There is nothing as comforting on a cold winter evening as a glass of fine wine and a good book! Bitter Ends: 20 Short Stories of Morder and Mayhem is available at Amazon (in book paperback and ebook) and Barnes & Nobles (ebook)
It’s great to have Lawrence Block’s Matt Scudder back, even if it’s a short trip. The two charges leveled against the book by many Amazon and Goodreads reviewers are 1) the book is too short and 2) there is too much sex. In both cases, these are complaints not worth listening to. In the first case, the book is listed, blatantly advertised as a novella. Complaining that a novella is too short is redundant! As for item number two, the blind, the uninformed ant all those who miss the point will whine and complain, but for those who get it, will understand that Mr. Block has written a timely tale of what we read or hear about almost every day, the idea of sexual consent.
In this story, An aging Matt Scudder and his wife Elaine Martell get involved in helping Ellen, a younger woman, Elaine met at her support group for women, all former call girls. Ellen is being stalked and harassed by a former client who does not understand or won’t accept the meaning of the word no. We only know him by the name of Paul. Paul manages to terrorize Ellen forcing her to consent to his demands without breaking the law keeping the police at bay and making Ellen a helpless victim. Paul is obviously getting off feeling the power he has controlling Ellen.
In helping Ellen, Scudder finds himself searching for a man he has no idea who he is nor what he looks like. In digging in, putting pieces of a puzzle together, Matt skirts the legal process himself.
A Time to Scatter Stones is a satisfying return with an old friend facing a #metoo world. It’s a short visit, but I for one did not need a full blown three and fifty-page novel to satisfy my soul. Nice to have you back Matt.
Ex-con Elmer Vartanian and millionaire Juliet Van Allen, The Double V’s, are back in this cozy New England mystery; the fifth in the series. The setting is summer theater and author Jacqueline T. Lynch creates a fabulous sense of time (1950’s) and place (Summer theater on the Connecticut shore). The leading actress is missing and the amateur detectives soon find themselves embedded in the theatrical world; Juliet as an actress and Elmer as a backstage hand.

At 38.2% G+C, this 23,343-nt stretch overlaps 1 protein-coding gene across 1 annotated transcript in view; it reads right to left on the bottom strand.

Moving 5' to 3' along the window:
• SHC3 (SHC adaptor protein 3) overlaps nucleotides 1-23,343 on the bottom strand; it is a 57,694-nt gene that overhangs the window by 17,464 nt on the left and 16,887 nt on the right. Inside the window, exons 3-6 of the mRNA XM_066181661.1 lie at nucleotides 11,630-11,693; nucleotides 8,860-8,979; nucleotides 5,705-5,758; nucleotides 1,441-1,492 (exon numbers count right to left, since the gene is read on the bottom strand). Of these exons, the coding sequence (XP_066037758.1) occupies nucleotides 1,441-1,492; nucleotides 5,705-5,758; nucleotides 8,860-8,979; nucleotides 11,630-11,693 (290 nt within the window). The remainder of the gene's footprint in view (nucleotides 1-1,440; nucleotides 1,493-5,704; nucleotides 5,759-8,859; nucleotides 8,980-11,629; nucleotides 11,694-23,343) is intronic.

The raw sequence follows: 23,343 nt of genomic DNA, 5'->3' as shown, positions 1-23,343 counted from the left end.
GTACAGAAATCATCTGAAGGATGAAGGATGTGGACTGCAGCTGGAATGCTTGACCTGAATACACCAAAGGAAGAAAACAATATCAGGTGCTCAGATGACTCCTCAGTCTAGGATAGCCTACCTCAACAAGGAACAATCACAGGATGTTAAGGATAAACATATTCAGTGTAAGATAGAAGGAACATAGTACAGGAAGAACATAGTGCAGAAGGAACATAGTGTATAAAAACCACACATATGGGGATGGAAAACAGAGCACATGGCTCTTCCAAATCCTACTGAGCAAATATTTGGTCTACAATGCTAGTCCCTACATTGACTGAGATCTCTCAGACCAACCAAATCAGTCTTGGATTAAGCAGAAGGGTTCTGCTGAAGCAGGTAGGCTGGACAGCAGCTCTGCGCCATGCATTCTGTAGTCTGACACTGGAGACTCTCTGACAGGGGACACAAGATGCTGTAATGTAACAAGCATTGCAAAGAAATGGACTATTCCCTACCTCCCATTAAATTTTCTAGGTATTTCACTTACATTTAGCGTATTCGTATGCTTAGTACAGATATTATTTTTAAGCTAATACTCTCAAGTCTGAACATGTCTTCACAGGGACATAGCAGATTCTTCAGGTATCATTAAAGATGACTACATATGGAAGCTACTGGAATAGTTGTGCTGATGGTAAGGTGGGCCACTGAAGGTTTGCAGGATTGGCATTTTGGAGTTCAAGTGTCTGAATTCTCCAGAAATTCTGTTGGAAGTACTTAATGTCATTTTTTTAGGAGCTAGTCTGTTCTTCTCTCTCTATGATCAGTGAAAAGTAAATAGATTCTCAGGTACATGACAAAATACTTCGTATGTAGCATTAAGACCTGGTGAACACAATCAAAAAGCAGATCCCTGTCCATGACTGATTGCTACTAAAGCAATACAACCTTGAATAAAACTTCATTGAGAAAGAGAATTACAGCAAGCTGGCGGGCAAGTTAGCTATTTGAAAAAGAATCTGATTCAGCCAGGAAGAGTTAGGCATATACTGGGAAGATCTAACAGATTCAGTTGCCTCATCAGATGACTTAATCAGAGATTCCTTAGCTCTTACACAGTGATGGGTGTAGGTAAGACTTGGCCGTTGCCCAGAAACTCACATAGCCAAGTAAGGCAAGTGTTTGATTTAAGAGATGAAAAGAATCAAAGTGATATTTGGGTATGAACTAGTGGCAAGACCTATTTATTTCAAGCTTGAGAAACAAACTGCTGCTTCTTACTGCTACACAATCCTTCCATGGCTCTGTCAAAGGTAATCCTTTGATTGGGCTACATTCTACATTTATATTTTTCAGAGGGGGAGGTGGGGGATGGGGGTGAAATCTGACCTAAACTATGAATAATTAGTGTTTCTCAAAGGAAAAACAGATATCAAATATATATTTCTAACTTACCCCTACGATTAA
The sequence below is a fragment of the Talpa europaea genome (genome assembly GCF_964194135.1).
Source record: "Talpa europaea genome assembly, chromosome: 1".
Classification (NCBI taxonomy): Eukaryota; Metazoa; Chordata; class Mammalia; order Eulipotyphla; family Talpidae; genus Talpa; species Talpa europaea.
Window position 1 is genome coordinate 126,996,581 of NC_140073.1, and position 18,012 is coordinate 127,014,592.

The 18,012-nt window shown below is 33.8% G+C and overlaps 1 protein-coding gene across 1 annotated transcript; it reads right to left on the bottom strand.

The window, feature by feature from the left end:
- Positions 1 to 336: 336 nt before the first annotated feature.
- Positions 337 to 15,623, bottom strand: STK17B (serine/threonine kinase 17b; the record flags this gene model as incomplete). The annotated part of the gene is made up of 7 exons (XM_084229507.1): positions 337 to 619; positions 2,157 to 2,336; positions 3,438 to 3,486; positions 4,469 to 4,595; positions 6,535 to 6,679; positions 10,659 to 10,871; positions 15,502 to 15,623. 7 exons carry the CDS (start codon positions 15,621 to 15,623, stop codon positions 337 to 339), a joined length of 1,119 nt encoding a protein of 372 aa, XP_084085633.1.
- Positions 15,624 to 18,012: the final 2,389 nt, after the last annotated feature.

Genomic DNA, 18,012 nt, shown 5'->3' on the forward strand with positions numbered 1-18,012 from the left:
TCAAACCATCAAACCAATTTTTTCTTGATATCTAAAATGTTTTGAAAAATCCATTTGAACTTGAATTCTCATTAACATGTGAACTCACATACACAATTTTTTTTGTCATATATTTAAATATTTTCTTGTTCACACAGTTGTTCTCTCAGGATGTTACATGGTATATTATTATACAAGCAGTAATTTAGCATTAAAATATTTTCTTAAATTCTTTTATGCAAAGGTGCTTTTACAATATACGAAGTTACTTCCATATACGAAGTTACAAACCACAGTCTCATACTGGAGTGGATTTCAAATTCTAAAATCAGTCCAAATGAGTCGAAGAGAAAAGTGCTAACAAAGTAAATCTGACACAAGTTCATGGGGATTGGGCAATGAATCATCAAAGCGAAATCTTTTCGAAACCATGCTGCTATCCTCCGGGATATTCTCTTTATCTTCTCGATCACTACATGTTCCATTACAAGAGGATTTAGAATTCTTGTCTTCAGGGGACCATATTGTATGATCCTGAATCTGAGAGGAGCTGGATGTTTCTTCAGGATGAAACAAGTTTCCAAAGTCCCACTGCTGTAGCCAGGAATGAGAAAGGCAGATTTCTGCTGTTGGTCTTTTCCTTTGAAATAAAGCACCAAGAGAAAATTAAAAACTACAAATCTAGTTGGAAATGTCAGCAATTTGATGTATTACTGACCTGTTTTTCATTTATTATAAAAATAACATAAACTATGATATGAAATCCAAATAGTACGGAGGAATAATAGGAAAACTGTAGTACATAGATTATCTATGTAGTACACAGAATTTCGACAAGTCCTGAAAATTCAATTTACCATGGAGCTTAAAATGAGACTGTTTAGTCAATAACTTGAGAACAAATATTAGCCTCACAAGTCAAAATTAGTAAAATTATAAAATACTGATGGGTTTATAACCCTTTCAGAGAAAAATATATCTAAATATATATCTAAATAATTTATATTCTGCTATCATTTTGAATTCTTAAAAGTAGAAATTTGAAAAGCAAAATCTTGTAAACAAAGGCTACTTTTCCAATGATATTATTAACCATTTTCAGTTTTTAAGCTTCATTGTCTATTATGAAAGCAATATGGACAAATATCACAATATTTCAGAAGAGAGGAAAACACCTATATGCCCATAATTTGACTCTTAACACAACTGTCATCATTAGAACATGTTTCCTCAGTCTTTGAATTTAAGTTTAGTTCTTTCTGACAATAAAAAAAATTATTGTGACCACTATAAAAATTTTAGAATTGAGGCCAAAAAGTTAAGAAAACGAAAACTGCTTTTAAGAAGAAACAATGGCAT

A few years back Lynch wrote an historical, well researched, and entertaining book (Comedy and Tragedy on the Mountain: 70 Years of Summer Theater on Mt. Tom, Hokyoe Massachusetts) about the history of live summer theater on Mt. Tom. With the surplus of information she acquired writing this fascinating non-fiction book, Lynch was well equipped to use much of it as background for her novel.
Admittedly, I have a soft spot for backstage mysteries, and Murder at the Summer Theater is satisfying as both a mystery and for the smell of greasepaint and the roar of the crowd.
You can read an interview I did with Ms. Lynch a few years about her biography of actress Ann Blyth here.
Richard Segal is going through a rough patch in life. Since beginning his new job, he cannot land a new account as a network systems salesman and is worried about getting fired. Meanwhile, his wife Paula has just received a promotion which irritates his fragile male ego. There are other worries too: Richard has started drinking again, he is having flashbacks of teenage memories and a bully named Michael Rudnick who sexually abused him, and if this is not enough he fears his wife is having an affair. In the middle of all this he runs into Rudnick on the street one day. Rudnick, now a lawyer, doesn’t recognized him but Segal has become obsessed with revenge.
Jason Starr writes dark noir like stories about seemingly average characters with hidden amoral streaks that once exposed lead them down violent, train wreck type paths of destruction.
Received my stack of Bitter Ends paperbacks yesterday morning! Available at Amazon.
Far ahead of its time, Elia Kazan’s A Face in the Crowd is a brilliant look at the media and its influence. Set your DVR for tomorrow at 1:45PM. Watch the film and then read about it in Lessons in the Dark,
Remember, classic films are not just nostalgia. They are avenues for learning and a passageway to take a look at ourselves as we were then and are now. Movies hold up a mirror to our past and our lives today. We can see how far we have come; the mistakes that we made, the choices we made, both the good and the bad.
Few authors get to portray their own lead character in a movie. Sure, Stephen King has had cameo roles in many films based on his work including Pet Sematary, Thinner, Sleepwalkers. Peter Benchley had a cameo as a TV reporter in the screen version of his best selling novel Jaws, and William Peter Blatty appeared early on in the role of a movie producer in the movie version of The Exorcist. Other authors have made brief appearances in film versions of their works, but none have ever portrayed their own iconic character in a leading role except for Mickey Spillane.
Mickey Spillane as Mike Hammer and Shirley Eaton in “The Girl Hunters”
In 1963, Mickey Spillane played his legendary P.I., Mike Hammer in The Girl Hunters. The film is middle of the road, worth seeing, but Spillane’s lack of talent as an actor is evident. The novel, the seventh in the series, deals with an alcoholic Hammer whose binge drinking has been going on ever since his beloved Velda has gone missing and is presumed dead for the past seven years. He receives a second chance and inspiration when he learns there’s a chance Velda may still be alive.